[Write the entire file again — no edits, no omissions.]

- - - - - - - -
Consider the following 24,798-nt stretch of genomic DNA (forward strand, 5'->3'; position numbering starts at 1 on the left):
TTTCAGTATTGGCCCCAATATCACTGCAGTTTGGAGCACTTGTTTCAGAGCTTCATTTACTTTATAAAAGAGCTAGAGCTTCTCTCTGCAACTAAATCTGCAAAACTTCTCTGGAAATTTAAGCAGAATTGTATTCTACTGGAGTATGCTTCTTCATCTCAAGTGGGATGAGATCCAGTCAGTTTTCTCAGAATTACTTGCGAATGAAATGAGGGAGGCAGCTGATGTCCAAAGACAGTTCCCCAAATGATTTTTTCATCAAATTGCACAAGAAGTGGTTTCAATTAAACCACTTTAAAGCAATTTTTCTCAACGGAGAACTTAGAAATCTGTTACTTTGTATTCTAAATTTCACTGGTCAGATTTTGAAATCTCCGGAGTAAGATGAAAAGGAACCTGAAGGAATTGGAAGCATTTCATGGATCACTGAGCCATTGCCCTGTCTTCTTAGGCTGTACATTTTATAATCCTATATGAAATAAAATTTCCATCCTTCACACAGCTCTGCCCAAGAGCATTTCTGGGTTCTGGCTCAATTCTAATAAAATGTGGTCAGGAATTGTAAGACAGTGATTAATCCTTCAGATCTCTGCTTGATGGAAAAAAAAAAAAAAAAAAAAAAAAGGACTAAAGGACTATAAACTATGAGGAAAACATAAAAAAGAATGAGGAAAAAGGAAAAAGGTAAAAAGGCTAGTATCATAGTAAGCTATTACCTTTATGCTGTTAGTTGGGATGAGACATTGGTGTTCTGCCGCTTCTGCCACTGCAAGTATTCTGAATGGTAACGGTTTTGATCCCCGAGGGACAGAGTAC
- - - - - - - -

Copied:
Consider the following 24,798-nt stretch of genomic DNA (forward strand, 5'->3'; position numbering starts at 1 on the left):
TTTCAGTATTGGCCCCAATATCACTGCAGTTTGGAGCACTTGTTTCAGAGCTTCATTTACTTTATAAAAGAGCTAGAGCTTCTCTCTGCAACTAAATCTGCAAAACTTCTCTGGAAATTTAAGCAGAATTGTATTCTACTGGAGTATGCTTCTTCATCTCAAGTGGGATGAGATCCAGTCAGTTTTCTCAGAATTACTTGCGAATGAAATGAGGGAGGCAGCTGATGTCCAAAGACAGTTCCCCAAATGATTTTTTCATCAAATTGCACAAGAAGTGGTTTCAATTAAACCACTTTAAAGCAATTTTTCTCAACGGAGAACTTAGAAATCTGTTACTTTGTATTCTAAATTTCACTGGTCAGATTTTGAAATCTCCGGAGTAAGATGAAAAGGAACCTGAAGGAATTGGAAGCATTTCATGGATCACTGAGCCATTGCCCTGTCTTCTTAGGCTGTACATTTTATAATCCTATATGAAATAAAATTTCCATCCTTCACACAGCTCTGCCCAAGAGCATTTCTGGGTTCTGGCTCAATTCTAATAAAATGTGGTCAGGAATTGTAAGACAGTGATTAATCCTTCAGATCTCTGCTTGATGGAAAAAAAAAAAAAAAAAAAAAAAAGGACTAAAGGACTATAAACTATGAGGAAAACATAAAAAAGAATGAGGAAAAAGGAAAAAGGTAAAAAGGCTAGTATCATAGTAAGCTATTACCTTTATGCTGTTAGTTGGGATGAGACATTGGTGTTCTGCCGCTTCTGCCACTGCAAGTATTCTGAATGGTAACGGTTTTGATCCCCGAGGGACAGAGTAC